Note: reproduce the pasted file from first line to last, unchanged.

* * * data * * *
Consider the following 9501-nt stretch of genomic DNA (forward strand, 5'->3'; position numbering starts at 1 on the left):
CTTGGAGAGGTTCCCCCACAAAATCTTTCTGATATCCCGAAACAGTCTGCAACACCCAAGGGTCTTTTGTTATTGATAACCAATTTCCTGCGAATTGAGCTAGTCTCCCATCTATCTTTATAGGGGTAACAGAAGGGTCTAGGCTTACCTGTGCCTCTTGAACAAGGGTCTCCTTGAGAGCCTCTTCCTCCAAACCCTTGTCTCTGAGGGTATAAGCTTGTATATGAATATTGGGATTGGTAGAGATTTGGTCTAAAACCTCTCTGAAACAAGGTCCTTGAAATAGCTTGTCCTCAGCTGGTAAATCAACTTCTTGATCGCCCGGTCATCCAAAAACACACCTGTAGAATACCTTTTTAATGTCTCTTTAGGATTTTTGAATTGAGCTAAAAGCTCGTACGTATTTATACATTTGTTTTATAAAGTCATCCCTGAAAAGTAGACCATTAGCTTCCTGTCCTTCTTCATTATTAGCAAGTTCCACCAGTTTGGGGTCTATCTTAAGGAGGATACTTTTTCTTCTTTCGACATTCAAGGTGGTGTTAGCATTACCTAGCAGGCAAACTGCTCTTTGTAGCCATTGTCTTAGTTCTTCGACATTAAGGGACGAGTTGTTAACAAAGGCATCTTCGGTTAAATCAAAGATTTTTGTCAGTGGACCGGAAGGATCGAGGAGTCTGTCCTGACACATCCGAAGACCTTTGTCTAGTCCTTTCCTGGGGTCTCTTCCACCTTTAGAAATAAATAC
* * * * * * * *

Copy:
Consider the following 9501-nt stretch of genomic DNA (forward strand, 5'->3'; position numbering starts at 1 on the left):
CTTGGAGAGGTTCCCCCACAAAATCTTTCTGATATCCCGAAACAGTCTGCAACACCCAAGGGTCTTTTGTTATTGATAACCAATTTCCTGCGAATTGAGCTAGTCTCCCATCTATCTTTATAGGGGTAACAGAAGGGTCTAGGCTTACCTGTGCCTCTTGAACAAGGGTCTCCTTGAGAGCCTCTTCCTCCAAACCCTTGTCTCTGAGGGTATAAGCTTGTATATGAATATTGGGATTGGTAGAGATTTGGTCTAAAACCTCTCTGAAACAAGGTCCTTGAAATAGCTTGTCCTCAGCTGGTAAATCAACTTCTTGATCGCCCGGTCATCCAAAAACACACCTGTAGAATACCTTTTTAATGTCTCTTTAGGATTTTTGAATTGAGCTAAAAGCTCGTACGTATTTATACATTTGTTTTATAAAGTCATCCCTGAAAAGTAGACCATTAGCTTCCTGTCCTTCTTCATTATTAGCAAGTTCCACCAGTTTGGGGTCTATCTTAAGGAGGATACTTTTTCTTCTTTCGACATTCAAGGTGGTGTTAGCATTACCTAGCAGGCAAACTGCTCTTTGTAGCCATTGTCTTAGTTCTTCGACATTAAGGGACGAGTTGTTAACAAAGGCATCTTCGGTTAAATCAAAGATTTTTGTCAGTGGACCGGAAGGATCGAGGAGTCTGTCCTGACACATCCGAAGACCTTTGTCTAGTCCTTTCCTGGGGTCTCTTCCACCTTTAGAAATAAATAC